Instagram blurs nudity in messages to protect teens and fight sexual extortion

AP , Friday 12 Apr 2024

Instagram says it’s deploying new tools to protect young people and combat sexual extortion, including a feature that will automatically blur nudity in direct messages.

instagram

 

The social media platform said in a blog post Thursday that it’s testing out the features as part of its campaign to fight sexual scams and other forms of “image abuse,” and to make it tougher for criminals to contact teens.

Sexual extortion, or sextortion, involves persuading a person to send explicit photos online and then threatening to make the images public unless the victim pays money or engages in sexual favors. Recent high-profile cases include two Nigerian brothers who pleaded guilty to sexually extorting teen boys and young men in Michigan, including one who took his own life, and a Virginia sheriff’s deputy who sexually extorted and kidnapped a 15-year-old girl.

Instagram and other social media companies have faced growing criticism for not doing enough to protect young people. Mark Zuckerberg, the CEO of Instagram’s owner Meta Platforms, apologized to the parents of victims of such abuse during a Senate hearing earlier this year.

Meta, which is based in Menlo Park, California, also owns Facebook and WhatsApp but the nudity blur feature won’t be added to messages sent on those platforms.

Instagram said scammers often use direct messages to ask for “intimate images.” To counter this, it will soon start testing out a nudity-protection feature for direct messages that blurs any images with nudity “and encourages people to think twice before sending nude images.”

“The feature is designed not only to protect people from seeing unwanted nudity in their DMs, but also to protect them from scammers who may send nude images to trick people into sending their own images in return,” Instagram said.

The feature will be turned on by default globally for teens under 18. Adult users will get a notification encouraging them to activate it.

Images with nudity will be blurred with a warning, giving users the option to view it. They’ll also get an option to block the sender and report the chat.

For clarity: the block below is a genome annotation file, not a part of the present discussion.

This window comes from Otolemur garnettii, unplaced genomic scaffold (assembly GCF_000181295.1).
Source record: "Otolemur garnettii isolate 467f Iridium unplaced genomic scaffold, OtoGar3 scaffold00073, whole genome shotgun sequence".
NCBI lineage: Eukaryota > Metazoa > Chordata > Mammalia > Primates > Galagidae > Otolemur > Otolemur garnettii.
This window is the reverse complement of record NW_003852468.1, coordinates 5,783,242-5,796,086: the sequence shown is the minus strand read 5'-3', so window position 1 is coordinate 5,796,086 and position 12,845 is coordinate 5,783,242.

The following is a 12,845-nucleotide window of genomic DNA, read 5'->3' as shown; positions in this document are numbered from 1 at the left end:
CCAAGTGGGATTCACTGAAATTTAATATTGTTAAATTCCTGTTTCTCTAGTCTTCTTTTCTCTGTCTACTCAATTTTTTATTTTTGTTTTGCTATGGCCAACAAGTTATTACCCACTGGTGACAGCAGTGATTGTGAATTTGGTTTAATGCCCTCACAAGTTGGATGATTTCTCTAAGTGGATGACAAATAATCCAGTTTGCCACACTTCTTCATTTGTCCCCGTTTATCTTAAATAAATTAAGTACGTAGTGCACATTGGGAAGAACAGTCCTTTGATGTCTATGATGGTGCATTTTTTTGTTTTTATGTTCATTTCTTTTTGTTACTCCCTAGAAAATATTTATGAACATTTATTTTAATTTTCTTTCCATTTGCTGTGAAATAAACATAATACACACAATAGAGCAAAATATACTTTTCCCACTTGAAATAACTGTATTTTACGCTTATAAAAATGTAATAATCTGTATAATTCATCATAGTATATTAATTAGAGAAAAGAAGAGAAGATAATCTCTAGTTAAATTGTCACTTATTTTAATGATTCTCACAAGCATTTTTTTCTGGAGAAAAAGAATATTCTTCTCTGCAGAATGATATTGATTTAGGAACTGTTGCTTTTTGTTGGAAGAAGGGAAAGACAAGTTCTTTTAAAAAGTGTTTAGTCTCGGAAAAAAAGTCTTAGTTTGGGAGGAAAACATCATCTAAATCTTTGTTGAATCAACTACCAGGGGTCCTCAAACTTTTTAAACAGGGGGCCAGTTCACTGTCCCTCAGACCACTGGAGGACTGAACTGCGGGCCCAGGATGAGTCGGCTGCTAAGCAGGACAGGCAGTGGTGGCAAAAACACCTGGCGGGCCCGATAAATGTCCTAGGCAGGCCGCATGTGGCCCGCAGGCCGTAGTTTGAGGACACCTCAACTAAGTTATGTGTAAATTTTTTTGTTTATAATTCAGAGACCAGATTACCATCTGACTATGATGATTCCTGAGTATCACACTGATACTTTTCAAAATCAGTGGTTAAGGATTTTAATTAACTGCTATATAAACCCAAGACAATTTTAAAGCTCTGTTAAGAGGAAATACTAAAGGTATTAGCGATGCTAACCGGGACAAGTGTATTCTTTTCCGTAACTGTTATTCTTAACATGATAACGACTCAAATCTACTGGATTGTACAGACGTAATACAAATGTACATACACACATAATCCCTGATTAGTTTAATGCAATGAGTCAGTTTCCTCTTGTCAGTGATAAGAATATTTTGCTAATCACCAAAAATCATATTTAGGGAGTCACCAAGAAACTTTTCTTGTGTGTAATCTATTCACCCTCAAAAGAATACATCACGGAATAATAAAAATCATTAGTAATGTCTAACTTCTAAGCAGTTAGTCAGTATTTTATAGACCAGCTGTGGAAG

For people sending direct messages with nudity, they will get a message reminding them to be cautious when sending “sensitive photos.” They’ll also be informed that they can unsend the photos if they change their mind, but that there’s a chance others may have already seen them.

As with many of Meta’s tools and policies around child safety, critics saw the move as a positive step, but one that does not go far enough.

“I think the tools announced can protect senders, and that is welcome. But what about recipients?” said Arturo Béjar, former engineering director at the social media giant who is known for his expertise in curbing online harassment. He said 1 in 8 teens receives an unwanted advance on Instagram every seven days, citing internal research he compiled while at Meta that he presented in November testimony before Congress. “What tools do they get? What can they do if they get an unwanted nude?”

Béjar said “things won’t meaningfully change” until there is a way for a teen to say they’ve received an unwanted advance, and there is transparency about it.

White House assistant press secretary Robyn Patterson also noted Thursday that President Joe Biden “has been outspoken about his belief that social media companies can do more to combat sexual exploitation online.”

Instagram said it’s working on technology to help identify accounts that could be potentially be engaging in sexual extortion scams, “based on a range of signals that could indicate sextortion behavior.”

To stop criminals from connecting with young people, it’s also taking measures including not showing the “message” button on a teen’s profile to potential sextortion accounts, even if they already follow each other, and testing new ways to hide teens from these accounts.

In January, the FBI warned of a “huge increase” in sextortion cases targeting children — including financial sextortion, where someone threatens to release compromising images unless the victim pays. The targeted victims are primarily boys between the ages of 14 to 17, but the FBI said any child can become a victim.

In the six-month period from October 2022 to March 2023, the FBI saw a more than 20% increase in reporting of financially motivated sextortion cases involving minor victims compared to the same period in the previous year.

Short link: